Koch on Film


By Ed Koch

Volume 75, Number 25 | November 09 -15, 2005

Koch On Film

“The Passenger” (+)

This turgid film, produced in 1975, has been newly released. If it had not been directed by the master, Michelangelo Antonioni, I believe it would have been panned with credible kudos to Jack Nicholson and Maria Schneider for their brilliant acting. The plot had great potential, but it was inadequately fleshed out, leaving too many unanswered questions.

Reporter David Locke (Jack Nicholson) is seeking to make contact with rebels in a sub-Saharan desert wasteland. He meets Robertson (Charles Mulvehill) at the hotel in which they are staying. When Robertson dies of a heart attack, Locke, for reasons never adequately explained but probably because of an unhappy marriage, steals his identity. It develops that Robertson had been an arms merchant, and Locke is soon on the run from those who dealt with Robertson and want to kill him. We also meet Locke’s wife, Rachel (Jenny Runacre), who is on the road looking for him.

The chase includes Locke’s visits to England, Germany and Barcelona, Spain, and in Barcelona we get a small tour of the city and of some of the architecture designed by Gaudí, which I had the joy of seeing when I visited Barcelona as mayor. In Spain Locke meets Martin (Maria Schneider), who acts as his interpreter and eventually ends up in bed with him. Schneider, who is terrific in this film, never made it as a big star after her appearance in “Last Tango in Paris.”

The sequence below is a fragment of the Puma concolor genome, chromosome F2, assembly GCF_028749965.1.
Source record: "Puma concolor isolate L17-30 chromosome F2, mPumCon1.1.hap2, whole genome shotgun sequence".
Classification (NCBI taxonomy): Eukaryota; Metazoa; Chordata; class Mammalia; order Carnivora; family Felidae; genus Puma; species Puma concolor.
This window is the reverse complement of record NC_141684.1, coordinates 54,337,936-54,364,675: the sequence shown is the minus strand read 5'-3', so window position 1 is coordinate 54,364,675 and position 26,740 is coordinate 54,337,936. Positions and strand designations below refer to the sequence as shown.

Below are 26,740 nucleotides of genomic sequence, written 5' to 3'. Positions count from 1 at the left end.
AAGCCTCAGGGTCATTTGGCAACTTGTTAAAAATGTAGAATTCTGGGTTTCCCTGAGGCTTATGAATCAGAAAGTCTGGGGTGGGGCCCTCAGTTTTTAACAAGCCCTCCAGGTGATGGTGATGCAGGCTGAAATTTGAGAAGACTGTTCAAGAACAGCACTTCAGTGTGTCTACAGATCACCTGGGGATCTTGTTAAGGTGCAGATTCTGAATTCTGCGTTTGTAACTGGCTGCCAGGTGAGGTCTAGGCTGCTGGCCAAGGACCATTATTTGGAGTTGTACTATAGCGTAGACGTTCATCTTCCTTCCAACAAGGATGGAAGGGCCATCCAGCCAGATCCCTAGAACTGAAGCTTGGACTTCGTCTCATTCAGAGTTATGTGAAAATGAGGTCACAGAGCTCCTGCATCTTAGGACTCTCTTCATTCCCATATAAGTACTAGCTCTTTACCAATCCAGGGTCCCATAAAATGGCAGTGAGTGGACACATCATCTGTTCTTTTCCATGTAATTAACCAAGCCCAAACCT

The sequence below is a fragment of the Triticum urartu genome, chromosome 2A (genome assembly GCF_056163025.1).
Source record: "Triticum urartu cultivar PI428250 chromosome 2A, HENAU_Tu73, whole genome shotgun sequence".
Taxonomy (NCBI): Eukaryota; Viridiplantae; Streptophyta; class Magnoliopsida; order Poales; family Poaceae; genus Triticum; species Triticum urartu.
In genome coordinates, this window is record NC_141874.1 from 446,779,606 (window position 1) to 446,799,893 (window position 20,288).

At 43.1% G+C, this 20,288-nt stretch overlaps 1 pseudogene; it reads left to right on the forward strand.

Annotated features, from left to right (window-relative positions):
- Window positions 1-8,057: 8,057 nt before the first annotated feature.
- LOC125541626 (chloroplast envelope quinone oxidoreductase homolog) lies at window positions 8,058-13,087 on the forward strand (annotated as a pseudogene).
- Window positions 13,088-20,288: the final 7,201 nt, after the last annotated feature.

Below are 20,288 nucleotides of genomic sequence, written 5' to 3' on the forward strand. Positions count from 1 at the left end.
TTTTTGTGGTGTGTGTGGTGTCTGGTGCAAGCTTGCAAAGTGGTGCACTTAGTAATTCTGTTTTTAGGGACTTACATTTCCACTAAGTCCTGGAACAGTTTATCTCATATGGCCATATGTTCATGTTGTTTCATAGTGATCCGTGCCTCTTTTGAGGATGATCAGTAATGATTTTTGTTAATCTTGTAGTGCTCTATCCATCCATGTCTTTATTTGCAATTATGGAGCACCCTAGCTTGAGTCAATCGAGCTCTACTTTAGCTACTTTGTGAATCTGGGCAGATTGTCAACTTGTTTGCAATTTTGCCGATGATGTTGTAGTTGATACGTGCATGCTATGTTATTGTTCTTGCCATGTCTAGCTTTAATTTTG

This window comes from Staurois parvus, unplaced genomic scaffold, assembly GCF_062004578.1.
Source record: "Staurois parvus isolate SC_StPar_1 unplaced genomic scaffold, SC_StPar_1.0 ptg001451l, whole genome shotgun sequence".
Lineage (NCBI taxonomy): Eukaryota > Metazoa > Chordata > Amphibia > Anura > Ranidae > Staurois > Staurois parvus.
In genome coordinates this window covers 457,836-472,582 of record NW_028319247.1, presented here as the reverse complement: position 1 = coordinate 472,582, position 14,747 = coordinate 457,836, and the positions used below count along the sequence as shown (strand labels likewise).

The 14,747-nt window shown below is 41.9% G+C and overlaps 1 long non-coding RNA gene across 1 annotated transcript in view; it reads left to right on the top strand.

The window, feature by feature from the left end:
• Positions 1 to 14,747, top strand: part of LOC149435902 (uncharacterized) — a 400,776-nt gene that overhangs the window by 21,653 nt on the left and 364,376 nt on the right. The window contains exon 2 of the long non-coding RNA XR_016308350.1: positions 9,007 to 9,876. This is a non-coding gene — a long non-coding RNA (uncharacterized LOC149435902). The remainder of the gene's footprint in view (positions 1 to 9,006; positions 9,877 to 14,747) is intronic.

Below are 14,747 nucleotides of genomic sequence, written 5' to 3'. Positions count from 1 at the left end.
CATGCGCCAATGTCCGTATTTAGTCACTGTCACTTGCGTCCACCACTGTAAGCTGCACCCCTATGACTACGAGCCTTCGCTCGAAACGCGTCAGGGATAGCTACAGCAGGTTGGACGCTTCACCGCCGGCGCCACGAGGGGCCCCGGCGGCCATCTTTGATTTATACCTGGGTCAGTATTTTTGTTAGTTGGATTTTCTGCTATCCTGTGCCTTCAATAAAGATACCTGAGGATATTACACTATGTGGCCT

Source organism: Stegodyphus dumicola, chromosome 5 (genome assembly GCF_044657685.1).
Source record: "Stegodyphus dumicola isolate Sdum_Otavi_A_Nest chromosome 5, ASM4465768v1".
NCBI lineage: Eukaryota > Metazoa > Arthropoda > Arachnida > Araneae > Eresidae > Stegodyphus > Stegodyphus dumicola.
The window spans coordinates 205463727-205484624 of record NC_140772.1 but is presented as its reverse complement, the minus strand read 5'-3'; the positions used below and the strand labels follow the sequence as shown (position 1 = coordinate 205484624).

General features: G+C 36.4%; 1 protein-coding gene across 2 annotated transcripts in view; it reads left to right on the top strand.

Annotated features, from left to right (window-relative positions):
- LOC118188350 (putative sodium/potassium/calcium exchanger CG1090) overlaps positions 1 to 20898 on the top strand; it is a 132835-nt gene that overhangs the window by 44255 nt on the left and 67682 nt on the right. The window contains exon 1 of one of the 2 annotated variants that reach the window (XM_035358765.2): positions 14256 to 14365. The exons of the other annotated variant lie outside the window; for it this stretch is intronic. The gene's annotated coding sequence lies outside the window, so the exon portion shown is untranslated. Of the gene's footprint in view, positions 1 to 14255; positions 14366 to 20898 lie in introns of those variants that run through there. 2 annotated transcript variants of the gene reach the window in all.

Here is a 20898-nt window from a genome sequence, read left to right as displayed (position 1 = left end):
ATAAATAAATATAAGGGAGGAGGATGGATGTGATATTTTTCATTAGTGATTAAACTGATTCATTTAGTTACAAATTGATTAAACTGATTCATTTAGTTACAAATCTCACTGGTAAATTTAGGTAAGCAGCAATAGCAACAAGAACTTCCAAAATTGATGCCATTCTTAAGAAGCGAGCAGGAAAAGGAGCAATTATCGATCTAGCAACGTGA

The decision of the director to imply and not detail all that was taking place was why this film failed. It could have been a very good film noir but instead it is uninspired and often boring. However, it is worth seeing for the acting and especially to see Nicholson in his youth when he was young, handsome, and smaller in girth. I remember myself 30 years ago and when I think back to those days, I can hear the Beatles singing, “Yesterday.”

North Country (+)

This tear-jerker film is well done.

After being beaten by her live-in lover, Josey (Charlize Theron) moves with her two children, adolescent son, Sammy (Thomas Curtis), and younger daughter, Karen (Elle Peterson), to her parents’ home in northern Minnesota. Her mother, Alice, is played by Sissy Spacek, and her father, Hank, by Richard Jenkins.

Josey, a single mother, gets a good-paying job at a local iron mine in order to support her children. She is soon harassed by the management, her male co-workers, and her union. The men don’t like females working traditionally male jobs and view her as disloyal. She insists on her rights, particularly not to be harassed by her male co-workers, and in the process is helped by Glory (Frances McDormand), a female union delegate. All of the principals give terrific performances.

Ultimately, the matter is settled in court when Josey hires Bill White (Woody Harrelson) to represent her. The story is based in part on the real-life experience of Lois Jenson who filed the first sexual harassment class-action lawsuit in the U.S. Although the court scenes are emotionally powerful, some of them, including Josey being cross-examined about her sex life, could not occur in most states today.

If you are interested in seeing a well-acted, feel-good movie in which good overcomes evil, I recommend this one to you.